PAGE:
The role of a care worker

Written by cl hardy
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The role of a care worker
Care workers assist the disabled with personal and physical care. ("IMG_7462" is Copyrighted by Flickr user: Gaël Marziou (Gaël Marziou) under the Creative Commons Attribution license.)

Care workers provide personal care to people of all ages. Servicing people who require support as a result of a disability or health concerns, direct care workers bring support services into the home of patients, assisting with daily living. There are many titles for these professionals with a variety of associated requirements.

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Function

Care workers provide support to children, adults and seniors who have disabilities or chronic illnesses that require assistance to carry out daily living activities. Direct care workers go by different titles with specific roles focused on an age group or type of issue that warrants the need for support. Some direct care roles require special training; that is determined by the types of duties associated with the role and the geographic location the direct care workers within. (See Reference 1)

Duties

Direct care workers are commonly known as home health aides, as classified by the U.S. Bureau of Labor Statistics (BLS). According to the BLS, home health aides enable the elderly or disabled to live in their homes and receive general care, instead of having to live in a health care facility. Under nurse or medical staff direction, aides provide health-related services including administering medications, checking vitals to monitor overall health and assisting with prescribed exercises. They also assist patients into and out of bed and with personal care such as bathing, dressing and grooming. With additional training and certification, home health aides may also assist with medical equipment kept in the home to support patients. (See Reference 2)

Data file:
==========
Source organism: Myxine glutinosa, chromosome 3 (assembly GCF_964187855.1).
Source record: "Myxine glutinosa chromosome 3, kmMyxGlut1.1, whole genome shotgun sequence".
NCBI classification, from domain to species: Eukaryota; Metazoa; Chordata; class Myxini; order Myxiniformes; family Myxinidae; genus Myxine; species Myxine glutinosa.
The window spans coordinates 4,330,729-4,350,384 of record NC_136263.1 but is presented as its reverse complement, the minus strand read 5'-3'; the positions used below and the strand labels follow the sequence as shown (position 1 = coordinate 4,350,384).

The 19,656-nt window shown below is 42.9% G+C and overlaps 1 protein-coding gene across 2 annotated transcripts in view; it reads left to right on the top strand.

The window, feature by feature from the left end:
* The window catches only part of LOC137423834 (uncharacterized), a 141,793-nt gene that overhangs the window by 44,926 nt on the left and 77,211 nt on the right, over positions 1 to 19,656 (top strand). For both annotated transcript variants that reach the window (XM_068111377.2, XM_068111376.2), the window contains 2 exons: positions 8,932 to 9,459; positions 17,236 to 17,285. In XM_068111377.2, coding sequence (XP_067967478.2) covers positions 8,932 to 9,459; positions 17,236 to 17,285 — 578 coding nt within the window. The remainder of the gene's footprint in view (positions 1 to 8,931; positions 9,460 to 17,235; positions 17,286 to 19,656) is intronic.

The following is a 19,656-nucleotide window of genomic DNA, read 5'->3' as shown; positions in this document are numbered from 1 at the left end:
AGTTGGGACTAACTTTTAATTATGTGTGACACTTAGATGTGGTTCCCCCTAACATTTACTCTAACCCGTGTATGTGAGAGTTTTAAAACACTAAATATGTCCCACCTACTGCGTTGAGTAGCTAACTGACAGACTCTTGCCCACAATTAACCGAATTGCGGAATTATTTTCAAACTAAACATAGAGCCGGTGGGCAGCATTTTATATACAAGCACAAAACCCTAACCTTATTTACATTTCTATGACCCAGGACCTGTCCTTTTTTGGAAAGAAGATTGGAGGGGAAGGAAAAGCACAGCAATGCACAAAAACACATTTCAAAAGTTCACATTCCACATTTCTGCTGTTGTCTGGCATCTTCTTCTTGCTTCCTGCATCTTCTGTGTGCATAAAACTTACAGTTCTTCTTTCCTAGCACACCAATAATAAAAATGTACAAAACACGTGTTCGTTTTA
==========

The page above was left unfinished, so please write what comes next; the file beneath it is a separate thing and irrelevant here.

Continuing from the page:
Home Care Aide

Home care aides provide chore-related services to incapacitated adult homemakers and their families. This group of workers often works with populations in need of protective services including the elderly. With training and supervision, home care aides perform household duties such as shopping, housekeeping, preparing meals and budget management. Home care aides may also provide consumer education, parenting and family management and personal care advisement. Depending on experience and ability, home care aides may assist with home maintenance activities like lawn care, snow removal and household repairs. (See Reference 3)

Habilitation Technicians

Habilitation technicians provide care for people with developmental or physical disabilities. Working with clients in their home and community, habilitation technicians are required to follow requests included in a treatment plan of care issued by a health service or medical facility. Habilitation technicians provide written documentation of their activities and success for each goal identified in the treatment plan. To work in North Carolina, these individuals are required to possess a high school diploma or equivalent with a clean criminal record, a driver's license and then certification. (See Reference 4)

Certification

For some direct care workers, certification may be required to perform any medical activities. The common certification for direct care workers is Nursing Assistant Certification (CNA). A basic level of certification, this permits direct care workers to perform as nurse assistants, providing minimal medical services. There are additional certification that may or may not be needed depending on the state and position requirements. Home Health Aide certification (HHA) is required for a health aide looking to work for a licensed home health agency. Medicine Aide certification (CMA) permits direct care works to administer medications for a licensed care facility. Geriatric Nursing Assistant certification (GNA) certifies the direct care worker to care for and medically support senior patients for a licensed facility. (See Resource 1)

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